Itchy mice possess a loss-of-function mutation in a HECT-domain-containing ubiquitin ligase (E3), Itch. Homozygous itchy mice develop a systemic and progressive autoimmune disease that proves lethal beginning at 6 months of age. Numerous targets of Itch-mediated ubiquitination have been identified, and some of these have defined physiological roles for Itch signaling in T cell anergy and T cell differentiation. Studies of itchy mice have also allowed for the identification of a novel pathway involved in autoimmunity: noncanonical Notch signaling. In itchy mice carrying an activated Notch1 transgene, there are increased amounts of full-length Notch1, which can complex with p56 lck and PI3K to activate a cell survival signal that is mediated by phospho-AKT. This, in turn, leads to a reduction in apoptosis in the thymus and may have consequences in T cell tolerance. A role for noncanonical Notch signaling in autoimmune disease is also supported by numerous mouse knockout studies, and suggests possible new therapeutic approaches for the treatment of autoimmune disease.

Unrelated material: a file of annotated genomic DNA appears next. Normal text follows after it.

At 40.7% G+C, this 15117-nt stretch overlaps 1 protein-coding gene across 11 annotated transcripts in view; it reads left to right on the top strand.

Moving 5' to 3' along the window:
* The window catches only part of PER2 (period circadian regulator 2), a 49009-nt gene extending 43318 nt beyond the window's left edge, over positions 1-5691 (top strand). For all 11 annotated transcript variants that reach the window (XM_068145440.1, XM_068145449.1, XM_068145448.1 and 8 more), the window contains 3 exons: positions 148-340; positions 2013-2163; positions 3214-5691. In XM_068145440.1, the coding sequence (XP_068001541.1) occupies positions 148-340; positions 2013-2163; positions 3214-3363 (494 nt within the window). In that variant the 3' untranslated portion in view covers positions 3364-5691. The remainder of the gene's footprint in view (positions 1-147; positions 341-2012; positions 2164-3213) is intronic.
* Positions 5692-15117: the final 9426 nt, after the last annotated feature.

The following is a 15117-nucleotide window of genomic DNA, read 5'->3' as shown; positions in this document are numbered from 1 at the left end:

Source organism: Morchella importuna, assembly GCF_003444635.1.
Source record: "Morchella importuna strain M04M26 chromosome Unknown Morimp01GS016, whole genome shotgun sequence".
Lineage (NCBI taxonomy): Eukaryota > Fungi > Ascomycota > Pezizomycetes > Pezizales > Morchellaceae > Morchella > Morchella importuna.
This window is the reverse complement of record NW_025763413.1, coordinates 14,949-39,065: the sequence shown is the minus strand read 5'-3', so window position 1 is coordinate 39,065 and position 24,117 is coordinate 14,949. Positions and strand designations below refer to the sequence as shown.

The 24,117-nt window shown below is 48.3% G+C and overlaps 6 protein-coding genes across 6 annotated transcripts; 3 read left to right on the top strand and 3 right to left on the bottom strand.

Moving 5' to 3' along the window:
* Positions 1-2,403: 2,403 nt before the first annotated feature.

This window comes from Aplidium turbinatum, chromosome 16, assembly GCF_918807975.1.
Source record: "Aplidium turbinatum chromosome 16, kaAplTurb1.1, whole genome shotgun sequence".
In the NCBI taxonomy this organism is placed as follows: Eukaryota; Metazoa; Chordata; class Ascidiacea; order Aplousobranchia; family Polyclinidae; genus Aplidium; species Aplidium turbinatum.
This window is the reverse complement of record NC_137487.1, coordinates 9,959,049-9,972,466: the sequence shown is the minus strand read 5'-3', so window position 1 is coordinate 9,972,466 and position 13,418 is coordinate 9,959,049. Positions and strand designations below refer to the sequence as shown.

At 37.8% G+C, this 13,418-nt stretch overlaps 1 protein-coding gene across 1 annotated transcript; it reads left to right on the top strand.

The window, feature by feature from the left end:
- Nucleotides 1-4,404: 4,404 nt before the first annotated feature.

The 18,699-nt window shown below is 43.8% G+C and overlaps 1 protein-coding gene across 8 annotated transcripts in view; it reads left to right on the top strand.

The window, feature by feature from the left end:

ASJC Scopus subject areas
- Immunology and Allergy
- Microbiology (medical)
- Immunology and Microbiology(all)